Saturday, June 23, 2012

"Head Study 062312"

This is my first weekend at AAU. My friend Fongwei Liu took me out the student dorm. I will spent a couple of days in his place. It happened to a be his open studio day today. We had a wonderful male model. Fongwei, myself, and two wonderful bay area artists painted together. To keep the continuity of my study at AAU. I still work on monochromatic paintings. I feel a little better than my previous portrait at AAU. The drawing part is relatively easy so I spend most of my time working on modeling. This painting is 11" x 14". I spent about 5 hours on it.

9 comments:

silentwitness said...

Very nice, timeless feeling to this and lots of expressive movement. Love it! This background recedes nicely even though the value contrast is not high. Would love to hear your thoughts on how you achieved such believable depth. And I am glad that you and Fongwei Liu are great friends!

Terry said...

Fantastic!!

Maria Randolph said...

This is awesome! You've achieved such depth and mood with this. Love it!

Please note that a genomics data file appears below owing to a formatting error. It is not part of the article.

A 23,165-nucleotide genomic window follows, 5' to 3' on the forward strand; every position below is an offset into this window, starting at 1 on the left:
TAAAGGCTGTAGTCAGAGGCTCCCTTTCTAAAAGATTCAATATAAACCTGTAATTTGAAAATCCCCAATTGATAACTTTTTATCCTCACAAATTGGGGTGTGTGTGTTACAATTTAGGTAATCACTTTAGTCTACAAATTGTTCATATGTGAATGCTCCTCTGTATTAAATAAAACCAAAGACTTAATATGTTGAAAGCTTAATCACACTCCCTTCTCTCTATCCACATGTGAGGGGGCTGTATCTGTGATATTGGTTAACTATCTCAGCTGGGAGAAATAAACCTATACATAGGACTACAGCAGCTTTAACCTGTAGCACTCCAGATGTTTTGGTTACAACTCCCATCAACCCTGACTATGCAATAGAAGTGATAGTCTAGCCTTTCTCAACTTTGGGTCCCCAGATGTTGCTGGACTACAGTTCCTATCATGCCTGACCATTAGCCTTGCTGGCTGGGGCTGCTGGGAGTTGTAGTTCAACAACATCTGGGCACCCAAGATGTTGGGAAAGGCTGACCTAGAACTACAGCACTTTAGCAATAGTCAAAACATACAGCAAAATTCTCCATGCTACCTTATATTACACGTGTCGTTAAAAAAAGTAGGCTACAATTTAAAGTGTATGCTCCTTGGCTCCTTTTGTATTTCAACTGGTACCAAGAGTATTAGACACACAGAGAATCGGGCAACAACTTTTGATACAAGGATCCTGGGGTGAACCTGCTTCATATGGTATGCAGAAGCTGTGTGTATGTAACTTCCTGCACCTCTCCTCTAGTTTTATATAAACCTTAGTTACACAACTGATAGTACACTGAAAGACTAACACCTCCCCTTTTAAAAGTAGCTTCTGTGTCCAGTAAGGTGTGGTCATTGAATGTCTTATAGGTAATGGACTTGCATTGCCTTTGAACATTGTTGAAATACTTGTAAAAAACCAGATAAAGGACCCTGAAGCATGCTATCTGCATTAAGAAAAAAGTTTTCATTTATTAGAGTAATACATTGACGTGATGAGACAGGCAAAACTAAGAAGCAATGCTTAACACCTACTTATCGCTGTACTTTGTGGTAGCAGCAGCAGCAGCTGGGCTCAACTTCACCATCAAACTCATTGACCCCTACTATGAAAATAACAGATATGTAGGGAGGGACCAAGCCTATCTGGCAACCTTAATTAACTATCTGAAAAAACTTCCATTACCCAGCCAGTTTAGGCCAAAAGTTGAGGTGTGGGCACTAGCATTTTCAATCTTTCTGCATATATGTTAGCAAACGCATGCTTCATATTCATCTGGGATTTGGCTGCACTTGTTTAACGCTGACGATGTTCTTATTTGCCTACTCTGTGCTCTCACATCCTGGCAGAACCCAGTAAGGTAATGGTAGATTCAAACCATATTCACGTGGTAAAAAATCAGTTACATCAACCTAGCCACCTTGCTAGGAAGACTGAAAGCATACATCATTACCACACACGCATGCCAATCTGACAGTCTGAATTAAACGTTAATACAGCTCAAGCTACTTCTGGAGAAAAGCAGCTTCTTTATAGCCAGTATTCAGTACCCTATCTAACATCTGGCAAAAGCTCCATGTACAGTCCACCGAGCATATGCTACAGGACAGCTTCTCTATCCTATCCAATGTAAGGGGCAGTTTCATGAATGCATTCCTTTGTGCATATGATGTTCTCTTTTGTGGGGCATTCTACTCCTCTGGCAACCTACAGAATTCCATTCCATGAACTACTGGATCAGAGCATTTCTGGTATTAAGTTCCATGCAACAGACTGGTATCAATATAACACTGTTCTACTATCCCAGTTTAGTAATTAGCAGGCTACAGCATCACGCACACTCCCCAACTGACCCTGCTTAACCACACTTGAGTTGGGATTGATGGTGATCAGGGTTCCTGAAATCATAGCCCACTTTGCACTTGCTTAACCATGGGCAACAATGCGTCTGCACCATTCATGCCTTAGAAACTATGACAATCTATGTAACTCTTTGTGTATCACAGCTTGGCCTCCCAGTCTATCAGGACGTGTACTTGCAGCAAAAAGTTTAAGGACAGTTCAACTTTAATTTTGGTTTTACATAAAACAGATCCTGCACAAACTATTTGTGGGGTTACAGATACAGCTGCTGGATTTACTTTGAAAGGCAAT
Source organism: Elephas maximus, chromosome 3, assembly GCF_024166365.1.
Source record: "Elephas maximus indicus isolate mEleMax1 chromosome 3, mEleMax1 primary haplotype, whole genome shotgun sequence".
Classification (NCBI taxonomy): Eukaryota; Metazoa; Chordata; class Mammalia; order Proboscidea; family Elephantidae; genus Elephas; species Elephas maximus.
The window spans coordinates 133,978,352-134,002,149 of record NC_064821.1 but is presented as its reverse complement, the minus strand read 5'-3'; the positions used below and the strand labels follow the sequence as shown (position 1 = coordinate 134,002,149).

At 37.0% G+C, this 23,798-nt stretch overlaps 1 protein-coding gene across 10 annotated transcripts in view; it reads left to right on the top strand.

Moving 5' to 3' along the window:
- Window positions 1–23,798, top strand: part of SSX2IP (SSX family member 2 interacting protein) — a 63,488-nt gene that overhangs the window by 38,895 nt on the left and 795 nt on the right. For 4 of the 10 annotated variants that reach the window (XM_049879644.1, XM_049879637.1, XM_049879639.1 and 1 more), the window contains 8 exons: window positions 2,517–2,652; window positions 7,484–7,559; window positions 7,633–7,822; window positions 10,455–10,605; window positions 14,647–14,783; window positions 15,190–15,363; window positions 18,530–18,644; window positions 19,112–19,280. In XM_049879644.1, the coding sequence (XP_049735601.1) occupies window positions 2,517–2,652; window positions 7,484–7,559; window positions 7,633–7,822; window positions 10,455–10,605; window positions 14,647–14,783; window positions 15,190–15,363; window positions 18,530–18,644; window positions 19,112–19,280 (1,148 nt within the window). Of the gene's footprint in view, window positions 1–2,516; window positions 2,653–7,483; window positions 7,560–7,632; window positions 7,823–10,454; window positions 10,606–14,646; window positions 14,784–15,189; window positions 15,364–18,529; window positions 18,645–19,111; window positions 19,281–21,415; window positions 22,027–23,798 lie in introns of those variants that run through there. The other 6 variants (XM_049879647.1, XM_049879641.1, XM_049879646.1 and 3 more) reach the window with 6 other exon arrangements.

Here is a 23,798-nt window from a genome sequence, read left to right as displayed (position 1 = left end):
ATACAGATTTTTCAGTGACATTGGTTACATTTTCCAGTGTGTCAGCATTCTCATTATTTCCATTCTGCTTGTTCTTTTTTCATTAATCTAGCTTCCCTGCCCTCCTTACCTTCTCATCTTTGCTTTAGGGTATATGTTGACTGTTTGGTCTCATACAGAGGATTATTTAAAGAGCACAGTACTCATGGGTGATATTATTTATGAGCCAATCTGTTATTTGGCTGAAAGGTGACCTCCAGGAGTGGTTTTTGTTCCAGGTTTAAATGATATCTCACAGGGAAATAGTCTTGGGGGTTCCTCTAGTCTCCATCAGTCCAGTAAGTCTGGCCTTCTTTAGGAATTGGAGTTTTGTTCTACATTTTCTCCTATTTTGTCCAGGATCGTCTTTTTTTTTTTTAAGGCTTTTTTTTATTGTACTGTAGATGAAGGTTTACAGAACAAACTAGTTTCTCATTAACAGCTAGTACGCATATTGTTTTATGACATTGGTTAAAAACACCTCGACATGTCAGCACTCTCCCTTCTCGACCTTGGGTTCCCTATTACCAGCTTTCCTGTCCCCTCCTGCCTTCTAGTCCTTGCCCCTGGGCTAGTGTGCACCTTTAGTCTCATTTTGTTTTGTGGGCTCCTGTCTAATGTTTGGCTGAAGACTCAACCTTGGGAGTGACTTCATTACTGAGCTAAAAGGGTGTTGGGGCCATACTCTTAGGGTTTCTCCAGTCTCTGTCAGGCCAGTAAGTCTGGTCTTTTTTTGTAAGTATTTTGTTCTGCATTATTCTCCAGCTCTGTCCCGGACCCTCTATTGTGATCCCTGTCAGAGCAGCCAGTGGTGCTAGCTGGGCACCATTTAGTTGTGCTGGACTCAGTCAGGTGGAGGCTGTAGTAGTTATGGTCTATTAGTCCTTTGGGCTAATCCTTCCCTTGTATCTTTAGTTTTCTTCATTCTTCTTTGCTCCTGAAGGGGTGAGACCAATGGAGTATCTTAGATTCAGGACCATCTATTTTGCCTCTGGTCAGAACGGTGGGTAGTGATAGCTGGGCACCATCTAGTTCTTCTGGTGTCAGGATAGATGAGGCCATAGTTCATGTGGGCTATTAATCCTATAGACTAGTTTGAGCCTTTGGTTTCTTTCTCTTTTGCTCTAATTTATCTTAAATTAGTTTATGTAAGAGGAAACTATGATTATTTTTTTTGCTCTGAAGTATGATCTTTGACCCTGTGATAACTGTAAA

adebanji said...

Fantastic!

Pragya Tiwari said...

Stunning!

Millie said...

You're so talented, and lucky to have friends like Fong Wei Liu and ZhaoMing Hu. They will help you to achieve your goal even faster.

Fen Liu said...

Your figure drawing is very good. I also attend Academy of Art. I began taking online class last semester.

Fen Liu said...
This comment has been removed by the author.
Young Vic said...

Often, if the skill is being used in a common or practical way, people will consider it a craft instead of oil painting. Likewise, if the skill is being used in a commercial or industrial way, it may be considered commercial art instead of fine art. On the other hand, crafts and design are sometimes considered applied art. Some art followers have argued that the difference between fine art and applied art has more to do with value judgments made about the art than any clear definitional difference.However, even fine art often has goals beyond pure creativity and self-expression. The purpose of works of art may be to communicate ideas, such as in politically, spiritually, or philosophically motivated art; to create belstaff jackets (see aesthetics); to explore the nature of perception; for pleasure; or to generate strong emotions. The purpose may also be seemingly nonexistent.